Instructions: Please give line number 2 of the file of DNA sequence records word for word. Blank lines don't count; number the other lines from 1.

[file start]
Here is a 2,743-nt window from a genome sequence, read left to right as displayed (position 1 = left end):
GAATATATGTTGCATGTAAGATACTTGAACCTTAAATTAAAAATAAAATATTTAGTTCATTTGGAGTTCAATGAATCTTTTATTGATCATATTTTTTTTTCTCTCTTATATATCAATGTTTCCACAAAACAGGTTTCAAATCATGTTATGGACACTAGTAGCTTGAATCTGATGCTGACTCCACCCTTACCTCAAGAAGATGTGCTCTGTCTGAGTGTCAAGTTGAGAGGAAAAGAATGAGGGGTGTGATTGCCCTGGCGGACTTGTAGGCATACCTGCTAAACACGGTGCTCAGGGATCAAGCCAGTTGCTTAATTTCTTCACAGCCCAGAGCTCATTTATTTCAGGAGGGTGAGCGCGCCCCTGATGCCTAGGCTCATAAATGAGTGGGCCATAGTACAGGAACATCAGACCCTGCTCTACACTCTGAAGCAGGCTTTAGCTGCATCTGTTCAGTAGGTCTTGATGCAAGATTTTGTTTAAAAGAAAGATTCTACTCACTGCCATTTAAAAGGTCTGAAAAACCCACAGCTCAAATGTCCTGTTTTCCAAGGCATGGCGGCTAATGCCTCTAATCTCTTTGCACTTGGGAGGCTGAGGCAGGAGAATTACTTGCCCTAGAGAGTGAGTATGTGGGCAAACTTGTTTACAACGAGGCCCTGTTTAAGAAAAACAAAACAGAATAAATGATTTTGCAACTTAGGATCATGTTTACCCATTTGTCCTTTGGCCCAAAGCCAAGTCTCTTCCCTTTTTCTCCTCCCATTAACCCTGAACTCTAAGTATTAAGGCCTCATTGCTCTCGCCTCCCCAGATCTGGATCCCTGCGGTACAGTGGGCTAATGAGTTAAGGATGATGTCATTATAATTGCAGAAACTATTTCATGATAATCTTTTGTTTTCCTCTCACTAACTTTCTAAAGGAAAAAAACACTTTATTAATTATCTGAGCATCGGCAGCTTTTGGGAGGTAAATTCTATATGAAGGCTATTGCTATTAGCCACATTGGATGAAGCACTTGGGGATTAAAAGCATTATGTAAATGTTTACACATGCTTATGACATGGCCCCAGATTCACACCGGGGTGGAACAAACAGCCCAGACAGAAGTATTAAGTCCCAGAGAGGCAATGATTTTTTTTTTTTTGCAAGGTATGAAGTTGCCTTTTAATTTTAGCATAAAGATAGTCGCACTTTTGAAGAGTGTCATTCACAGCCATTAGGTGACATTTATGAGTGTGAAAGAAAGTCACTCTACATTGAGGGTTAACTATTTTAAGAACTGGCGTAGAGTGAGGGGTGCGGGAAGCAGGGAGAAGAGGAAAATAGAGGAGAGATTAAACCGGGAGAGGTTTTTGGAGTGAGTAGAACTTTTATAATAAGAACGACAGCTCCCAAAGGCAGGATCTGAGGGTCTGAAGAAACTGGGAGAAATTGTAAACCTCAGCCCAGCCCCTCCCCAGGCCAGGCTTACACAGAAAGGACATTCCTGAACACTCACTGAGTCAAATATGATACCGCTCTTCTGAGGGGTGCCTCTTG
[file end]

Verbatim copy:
GAATATATGTTGCATGTAAGATACTTGAACCTTAAATTAAAAATAAAATATTTAGTTCATTTGGAGTTCAATGAATCTTTTATTGATCATATTTTTTTTTCTCTCTTATATATCAATGTTTCCACAAAACAGGTTTCAAATCATGTTATGGACACTAGTAGCTTGAATCTGATGCTGACTCCACCCTTACCTCAAGAAGATGTGCTCTGTCTGAGTGTCAAGTTGAGAGGAAAAGAATGAGGGGTGTGATTGCCCTGGCGGACTTGTAGGCATACCTGCTAAACACGGTGCTCAGGGATCAAGCCAGTTGCTTAATTTCTTCACAGCCCAGAGCTCATTTATTTCAGGAGGGTGAGCGCGCCCCTGATGCCTAGGCTCATAAATGAGTGGGCCATAGTACAGGAACATCAGACCCTGCTCTACACTCTGAAGCAGGCTTTAGCTGCATCTGTTCAGTAGGTCTTGATGCAAGATTTTGTTTAAAAGAAAGATTCTACTCACTGCCATTTAAAAGGTCTGAAAAACCCACAGCTCAAATGTCCTGTTTTCCAAGGCATGGCGGCTAATGCCTCTAATCTCTTTGCACTTGGGAGGCTGAGGCAGGAGAATTACTTGCCCTAGAGAGTGAGTATGTGGGCAAACTTGTTTACAACGAGGCCCTGTTTAAGAAAAACAAAACAGAATAAATGATTTTGCAACTTAGGATCATGTTTACCCATTTGTCCTTTGGCCCAAAGCCAAGTCTCTTCCCTTTTTCTCCTCCCATTAACCCTGAACTCTAAGTATTAAGGCCTCATTGCTCTCGCCTCCCCAGATCTGGATCCCTGCGGTACAGTGGGCTAATGAGTTAAGGATGATGTCATTATAATTGCAGAAACTATTTCATGATAATCTTTTGTTTTCCTCTCACTAACTTTCTAAAGGAAAAAAACACTTTATTAATTATCTGAGCATCGGCAGCTTTTGGGAGGTAAATTCTATATGAAGGCTATTGCTATTAGCCACATTGGATGAAGCACTTGGGGATTAAAAGCATTATGTAAATGTTTACACATGCTTATGACATGGCCCCAGATTCACACCGGGGTGGAACAAACAGCCCAGACAGAAGTATTAAGTCCCAGAGAGGCAATGATTTTTTTTTTTTTGCAAGGTATGAAGTTGCCTTTTAATTTTAGCATAAAGATAGTCGCACTTTTGAAGAGTGTCATTCACAGCCATTAGGTGACATTTATGAGTGTGAAAGAAAGTCACTCTACATTGAGGGTTAACTATTTTAAGAACTGGCGTAGAGTGAGGGGTGCGGGAAGCAGGGAGAAGAGGAAAATAGAGGAGAGATTAAACCGGGAGAGGTTTTTGGAGTGAGTAGAACTTTTATAATAAGAACGACAGCTCCCAAAGGCAGGATCTGAGGGTCTGAAGAAACTGGGAGAAATTGTAAACCTCAGCCCAGCCCCTCCCCAGGCCAGGCTTACACAGAAAGGACATTCCTGAACACTCACTGAGTCAAATATGATACCGCTCTTCTGAGGGGTGCCTCTTG